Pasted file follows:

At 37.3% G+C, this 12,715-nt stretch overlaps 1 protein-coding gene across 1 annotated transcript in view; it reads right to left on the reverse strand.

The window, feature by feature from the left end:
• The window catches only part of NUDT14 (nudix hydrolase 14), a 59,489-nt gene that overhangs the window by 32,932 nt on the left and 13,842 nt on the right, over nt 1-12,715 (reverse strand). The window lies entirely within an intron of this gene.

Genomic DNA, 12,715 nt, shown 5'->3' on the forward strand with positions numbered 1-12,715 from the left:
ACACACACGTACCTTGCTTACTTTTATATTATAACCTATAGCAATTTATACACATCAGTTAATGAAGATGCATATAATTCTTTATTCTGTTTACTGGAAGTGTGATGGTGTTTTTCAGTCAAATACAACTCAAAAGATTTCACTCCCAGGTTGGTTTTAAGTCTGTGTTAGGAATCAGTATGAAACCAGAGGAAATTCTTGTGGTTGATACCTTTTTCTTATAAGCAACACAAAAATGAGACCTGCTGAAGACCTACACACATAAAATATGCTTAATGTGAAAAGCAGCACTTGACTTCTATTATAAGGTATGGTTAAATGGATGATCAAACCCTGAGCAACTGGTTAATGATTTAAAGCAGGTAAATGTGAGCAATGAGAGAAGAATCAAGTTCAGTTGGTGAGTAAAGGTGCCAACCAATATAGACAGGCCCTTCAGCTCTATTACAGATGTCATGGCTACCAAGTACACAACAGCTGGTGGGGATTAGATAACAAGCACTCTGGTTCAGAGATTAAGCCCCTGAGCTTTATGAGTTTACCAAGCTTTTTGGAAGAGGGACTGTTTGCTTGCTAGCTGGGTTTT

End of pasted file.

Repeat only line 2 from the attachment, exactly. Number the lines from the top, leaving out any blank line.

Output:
The window, feature by feature from the left end: